People read differently online to how they read on paper. Online users scan for the information they need. They look across the top of the page and then down the left-hand side. Once they have found information they are interested in, they read across. This pattern looks roughly like an “F”. With this in mind, you need to take a different approach to writing digital content than when writing for print.
Two-thirds of users on the ONS website are viewing the content on a mobile or tablet device. It is important to think about how content looks on these devices.
Research shows that 80% of users on a mobile or tablet do not scroll past the first quarter of a release. Make sure to frontload the main information of your release in the opening sections by using the inverted pyramid.
Headings and sub-headings help users to scan your content. They are also important for people using assistive technologies to navigate a page.
Titles of releases should use the heading level 1 (H1) format and sub-headings under that move logically down the heading levels. Do not skip a level – for example, do not go from H2 to H4. Screen reader users may navigate content through heading levels so a missed level can be confusing.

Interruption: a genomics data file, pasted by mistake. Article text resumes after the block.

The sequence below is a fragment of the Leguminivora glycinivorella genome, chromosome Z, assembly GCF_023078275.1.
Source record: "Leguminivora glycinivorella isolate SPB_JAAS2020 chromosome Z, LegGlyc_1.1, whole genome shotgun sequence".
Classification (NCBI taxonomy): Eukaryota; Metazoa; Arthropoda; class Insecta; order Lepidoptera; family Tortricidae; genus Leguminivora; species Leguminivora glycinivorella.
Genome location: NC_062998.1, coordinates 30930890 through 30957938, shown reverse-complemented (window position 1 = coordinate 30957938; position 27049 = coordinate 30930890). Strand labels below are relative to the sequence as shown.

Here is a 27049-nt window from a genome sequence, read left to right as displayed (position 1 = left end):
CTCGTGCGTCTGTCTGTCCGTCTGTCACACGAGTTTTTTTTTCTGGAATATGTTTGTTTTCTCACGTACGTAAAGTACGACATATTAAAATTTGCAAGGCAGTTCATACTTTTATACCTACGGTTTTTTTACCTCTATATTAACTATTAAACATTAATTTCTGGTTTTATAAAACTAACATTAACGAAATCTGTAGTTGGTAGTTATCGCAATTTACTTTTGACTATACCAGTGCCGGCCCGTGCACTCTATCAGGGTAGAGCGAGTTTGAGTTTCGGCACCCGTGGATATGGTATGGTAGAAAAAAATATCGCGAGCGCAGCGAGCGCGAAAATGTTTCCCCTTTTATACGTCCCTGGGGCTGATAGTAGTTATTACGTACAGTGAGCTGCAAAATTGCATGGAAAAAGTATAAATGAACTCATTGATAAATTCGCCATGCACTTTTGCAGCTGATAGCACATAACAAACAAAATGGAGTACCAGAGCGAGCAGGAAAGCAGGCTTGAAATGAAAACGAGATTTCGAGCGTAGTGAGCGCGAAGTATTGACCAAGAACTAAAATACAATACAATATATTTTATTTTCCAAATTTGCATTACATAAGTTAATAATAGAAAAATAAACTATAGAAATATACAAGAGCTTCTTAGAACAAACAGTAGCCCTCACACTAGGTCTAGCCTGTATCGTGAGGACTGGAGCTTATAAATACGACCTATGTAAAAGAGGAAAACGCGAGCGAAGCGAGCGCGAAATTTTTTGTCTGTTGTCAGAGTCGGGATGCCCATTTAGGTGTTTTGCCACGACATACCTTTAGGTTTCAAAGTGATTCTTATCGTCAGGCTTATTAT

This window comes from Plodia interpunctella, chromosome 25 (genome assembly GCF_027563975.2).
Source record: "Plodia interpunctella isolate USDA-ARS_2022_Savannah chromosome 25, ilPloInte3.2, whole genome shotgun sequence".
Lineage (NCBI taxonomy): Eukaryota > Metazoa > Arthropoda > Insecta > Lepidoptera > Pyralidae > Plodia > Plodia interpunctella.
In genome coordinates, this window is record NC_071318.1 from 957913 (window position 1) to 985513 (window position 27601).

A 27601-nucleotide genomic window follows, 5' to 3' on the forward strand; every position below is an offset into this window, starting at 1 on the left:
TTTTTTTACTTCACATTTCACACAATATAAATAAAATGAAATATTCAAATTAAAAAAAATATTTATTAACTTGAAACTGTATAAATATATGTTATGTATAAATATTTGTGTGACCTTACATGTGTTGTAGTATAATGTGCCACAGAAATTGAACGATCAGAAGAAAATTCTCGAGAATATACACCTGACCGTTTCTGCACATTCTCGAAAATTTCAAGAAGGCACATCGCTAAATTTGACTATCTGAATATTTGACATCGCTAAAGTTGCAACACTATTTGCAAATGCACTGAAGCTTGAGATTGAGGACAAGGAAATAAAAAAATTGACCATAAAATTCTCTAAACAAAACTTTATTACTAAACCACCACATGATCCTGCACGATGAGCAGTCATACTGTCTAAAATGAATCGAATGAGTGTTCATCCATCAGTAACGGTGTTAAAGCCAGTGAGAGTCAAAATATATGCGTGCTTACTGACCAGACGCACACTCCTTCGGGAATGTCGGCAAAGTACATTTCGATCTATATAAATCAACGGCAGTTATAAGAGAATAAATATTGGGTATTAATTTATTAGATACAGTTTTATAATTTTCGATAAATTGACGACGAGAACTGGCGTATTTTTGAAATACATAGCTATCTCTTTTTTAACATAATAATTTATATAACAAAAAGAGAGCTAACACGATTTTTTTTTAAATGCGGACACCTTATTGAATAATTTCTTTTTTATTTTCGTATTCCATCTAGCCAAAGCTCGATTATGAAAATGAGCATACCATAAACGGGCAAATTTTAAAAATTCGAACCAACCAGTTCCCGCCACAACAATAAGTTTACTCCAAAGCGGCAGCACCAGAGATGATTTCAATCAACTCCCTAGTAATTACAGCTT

Make sure headings are short, frontloaded and use the active voice.
Do not use questions in headings. They are not frontloaded, can take longer for the user to scan and are harder to understand.
“International migration definition”
“What is the standard definition of international migration?”
Use a statistical heading, describing the content of the following text, rather than a headline that describes the story. This is shorter and easier for the user to understand when scanning through the table of contents.
Consumer Prices Index
CPI rose by 5.5% in the 12 months to January 2022
See our Structuring content guidance for more information on how to write content.
We should write in a way that is easy to understand for all users. Shorter sentences help make online reading easier. Sentences should ideally be no more than 25 words.
The Flesch-Kincaid score grades your writing on readability. If the score is high, the sentence is more readable. To find this in Microsoft Word, follow these instructions:
- Select the Microsoft Office Button, and then select “Word Options”.
- Select “Proofing”.
- Make sure “Check grammar with spelling” is selected.
- Under “When correcting grammar in Word”, select the “Show readability statistics” check box.
Analytical tools can help you understand how users are viewing and interacting with your content. For more information see our Using the analytics dashboard guidance.
We are constantly improving based on research and best practice. Any significant changes to our guidance are available on the Updates page.
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